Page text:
1

I'm creating a new table that contains a 'user'. So far, the table looks like:

create table users(
  id primary key,
  code varchar
)

Currently, the "universe" of codes consists of: A or B.

Is it worthwhile, from a DB Design point of view, to create a codes table that contains all known codes?

create table codes(
  value varchar, -- with unique constraint
  description varchar
)

Then, I could update my users table's code column to have a foreign key relationship to the codes.table column.

Does this change seem to be useful for my above case?

  • 2
    Do you expect the number of codes to grow with time? Is there additional data to be stored, in addition to the code? Having a code table makes sense from a user administration point of view (i.e., if users of a front-end app need to be able to add codes to the list), or if there's additional data to store. If those aren't issues, it might suffice to have a CHECK CONSTRAINT on the column, so its value must be 'A' or 'B'. Even then, there's nothing inherently wrong with a separate table and foreign key - you just have other options. – RDFozz Jul 25 '17 at 17:31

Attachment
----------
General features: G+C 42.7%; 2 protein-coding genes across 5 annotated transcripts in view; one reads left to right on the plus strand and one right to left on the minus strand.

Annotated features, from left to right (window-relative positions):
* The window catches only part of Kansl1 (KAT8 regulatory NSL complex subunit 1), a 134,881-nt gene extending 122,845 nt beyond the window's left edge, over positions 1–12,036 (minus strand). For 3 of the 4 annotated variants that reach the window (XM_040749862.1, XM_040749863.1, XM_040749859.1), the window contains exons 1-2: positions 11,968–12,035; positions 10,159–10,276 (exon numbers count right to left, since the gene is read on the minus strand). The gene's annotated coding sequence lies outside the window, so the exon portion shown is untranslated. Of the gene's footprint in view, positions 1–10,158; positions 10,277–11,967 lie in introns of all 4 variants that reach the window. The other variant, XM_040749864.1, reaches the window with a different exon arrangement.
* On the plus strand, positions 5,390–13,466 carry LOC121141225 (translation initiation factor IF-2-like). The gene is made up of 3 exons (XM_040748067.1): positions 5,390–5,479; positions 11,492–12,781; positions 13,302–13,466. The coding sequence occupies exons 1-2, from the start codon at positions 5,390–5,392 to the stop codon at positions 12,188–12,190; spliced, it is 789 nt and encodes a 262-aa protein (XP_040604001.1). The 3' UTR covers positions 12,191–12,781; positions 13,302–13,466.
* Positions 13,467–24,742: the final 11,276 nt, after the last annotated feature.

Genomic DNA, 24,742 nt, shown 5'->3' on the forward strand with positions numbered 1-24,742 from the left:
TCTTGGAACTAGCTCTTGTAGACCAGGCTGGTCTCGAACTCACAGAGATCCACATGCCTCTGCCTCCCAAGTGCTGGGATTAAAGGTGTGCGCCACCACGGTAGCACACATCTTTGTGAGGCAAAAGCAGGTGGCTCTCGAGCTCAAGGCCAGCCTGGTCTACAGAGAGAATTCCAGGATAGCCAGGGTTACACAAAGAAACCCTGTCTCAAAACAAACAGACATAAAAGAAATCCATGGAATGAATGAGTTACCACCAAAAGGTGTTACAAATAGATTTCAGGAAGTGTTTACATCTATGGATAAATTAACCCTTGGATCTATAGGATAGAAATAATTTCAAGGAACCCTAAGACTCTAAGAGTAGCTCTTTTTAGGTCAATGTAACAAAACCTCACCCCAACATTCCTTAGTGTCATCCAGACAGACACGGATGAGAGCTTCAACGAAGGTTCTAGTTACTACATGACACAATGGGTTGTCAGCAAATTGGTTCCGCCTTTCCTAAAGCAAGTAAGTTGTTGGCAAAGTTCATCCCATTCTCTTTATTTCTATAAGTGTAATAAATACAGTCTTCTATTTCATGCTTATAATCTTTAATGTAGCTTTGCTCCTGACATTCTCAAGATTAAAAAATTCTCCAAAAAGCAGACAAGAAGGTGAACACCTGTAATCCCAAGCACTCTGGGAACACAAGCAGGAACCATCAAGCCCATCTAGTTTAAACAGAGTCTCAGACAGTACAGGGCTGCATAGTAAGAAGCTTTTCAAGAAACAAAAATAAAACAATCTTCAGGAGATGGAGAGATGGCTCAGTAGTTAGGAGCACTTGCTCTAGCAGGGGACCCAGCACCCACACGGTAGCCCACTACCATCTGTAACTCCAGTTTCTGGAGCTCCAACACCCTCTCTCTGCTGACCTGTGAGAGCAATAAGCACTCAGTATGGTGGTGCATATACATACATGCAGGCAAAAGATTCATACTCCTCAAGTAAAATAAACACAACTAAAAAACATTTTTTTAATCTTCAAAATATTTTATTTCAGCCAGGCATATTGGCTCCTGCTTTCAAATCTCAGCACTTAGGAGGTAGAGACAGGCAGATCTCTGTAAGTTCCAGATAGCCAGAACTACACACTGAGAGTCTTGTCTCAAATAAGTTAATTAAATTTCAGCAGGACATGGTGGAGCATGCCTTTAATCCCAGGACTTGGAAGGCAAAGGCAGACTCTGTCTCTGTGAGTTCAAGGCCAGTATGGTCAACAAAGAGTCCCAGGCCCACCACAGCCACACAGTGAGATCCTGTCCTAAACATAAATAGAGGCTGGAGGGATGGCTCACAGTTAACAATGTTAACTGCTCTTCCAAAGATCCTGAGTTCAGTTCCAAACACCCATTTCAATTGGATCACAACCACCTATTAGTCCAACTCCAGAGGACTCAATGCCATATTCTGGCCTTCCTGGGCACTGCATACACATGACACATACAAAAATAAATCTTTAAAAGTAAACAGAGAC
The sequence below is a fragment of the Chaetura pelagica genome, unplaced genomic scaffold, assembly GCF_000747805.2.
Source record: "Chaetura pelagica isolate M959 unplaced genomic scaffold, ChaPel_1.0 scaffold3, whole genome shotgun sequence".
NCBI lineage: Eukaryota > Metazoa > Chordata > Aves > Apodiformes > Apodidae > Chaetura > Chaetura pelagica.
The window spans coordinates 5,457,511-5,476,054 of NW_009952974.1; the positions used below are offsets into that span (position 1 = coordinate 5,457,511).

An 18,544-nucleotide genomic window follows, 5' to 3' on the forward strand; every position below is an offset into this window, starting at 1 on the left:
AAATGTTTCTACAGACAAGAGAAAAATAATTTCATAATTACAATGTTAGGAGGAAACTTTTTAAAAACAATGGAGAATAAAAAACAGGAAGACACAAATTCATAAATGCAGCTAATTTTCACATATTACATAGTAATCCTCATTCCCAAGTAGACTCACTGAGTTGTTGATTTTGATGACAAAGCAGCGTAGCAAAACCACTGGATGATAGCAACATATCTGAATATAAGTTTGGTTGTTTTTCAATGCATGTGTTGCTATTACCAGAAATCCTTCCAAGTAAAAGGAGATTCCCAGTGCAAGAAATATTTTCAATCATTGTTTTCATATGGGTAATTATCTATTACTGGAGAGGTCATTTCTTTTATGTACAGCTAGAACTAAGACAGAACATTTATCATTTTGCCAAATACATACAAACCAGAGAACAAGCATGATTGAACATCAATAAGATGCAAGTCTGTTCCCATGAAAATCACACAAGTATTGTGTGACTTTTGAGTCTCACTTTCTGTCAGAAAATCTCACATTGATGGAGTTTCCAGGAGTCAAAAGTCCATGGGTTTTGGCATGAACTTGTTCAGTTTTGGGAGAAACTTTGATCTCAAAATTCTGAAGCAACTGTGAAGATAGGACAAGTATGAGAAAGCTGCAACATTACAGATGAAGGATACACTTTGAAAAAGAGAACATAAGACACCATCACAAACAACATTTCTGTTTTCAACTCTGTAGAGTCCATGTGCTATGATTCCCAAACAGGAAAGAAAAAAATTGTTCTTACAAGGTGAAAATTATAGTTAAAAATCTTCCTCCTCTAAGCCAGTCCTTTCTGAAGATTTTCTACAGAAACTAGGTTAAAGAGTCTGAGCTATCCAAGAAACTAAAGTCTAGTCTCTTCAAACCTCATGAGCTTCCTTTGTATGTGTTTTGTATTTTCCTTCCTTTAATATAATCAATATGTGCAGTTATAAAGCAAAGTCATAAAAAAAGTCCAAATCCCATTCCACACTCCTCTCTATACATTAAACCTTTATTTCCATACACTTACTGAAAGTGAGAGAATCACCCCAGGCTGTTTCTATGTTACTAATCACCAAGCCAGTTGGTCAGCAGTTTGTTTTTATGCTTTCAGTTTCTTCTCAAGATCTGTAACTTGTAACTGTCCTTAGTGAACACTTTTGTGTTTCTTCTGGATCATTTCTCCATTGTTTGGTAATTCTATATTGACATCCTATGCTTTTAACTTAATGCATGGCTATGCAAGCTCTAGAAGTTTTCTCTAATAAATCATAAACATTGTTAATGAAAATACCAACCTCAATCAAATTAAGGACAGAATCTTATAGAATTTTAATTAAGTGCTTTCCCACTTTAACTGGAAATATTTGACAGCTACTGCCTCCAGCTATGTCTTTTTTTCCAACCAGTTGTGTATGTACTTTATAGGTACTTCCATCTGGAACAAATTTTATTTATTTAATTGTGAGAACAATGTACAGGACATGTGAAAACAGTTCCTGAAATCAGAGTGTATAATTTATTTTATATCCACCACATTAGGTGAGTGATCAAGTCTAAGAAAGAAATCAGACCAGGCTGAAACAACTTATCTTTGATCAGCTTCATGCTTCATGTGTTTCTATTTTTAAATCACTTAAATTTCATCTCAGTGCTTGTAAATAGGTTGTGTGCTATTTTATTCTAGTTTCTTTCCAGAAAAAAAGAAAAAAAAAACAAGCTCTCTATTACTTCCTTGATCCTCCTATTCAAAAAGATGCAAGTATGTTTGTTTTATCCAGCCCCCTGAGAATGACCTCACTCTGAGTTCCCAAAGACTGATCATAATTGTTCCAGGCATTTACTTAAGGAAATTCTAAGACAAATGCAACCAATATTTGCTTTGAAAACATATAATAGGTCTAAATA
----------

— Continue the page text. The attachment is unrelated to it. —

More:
• Yes, add the code table and foreign key. – Michael Green Jul 26 '17 at 10:08

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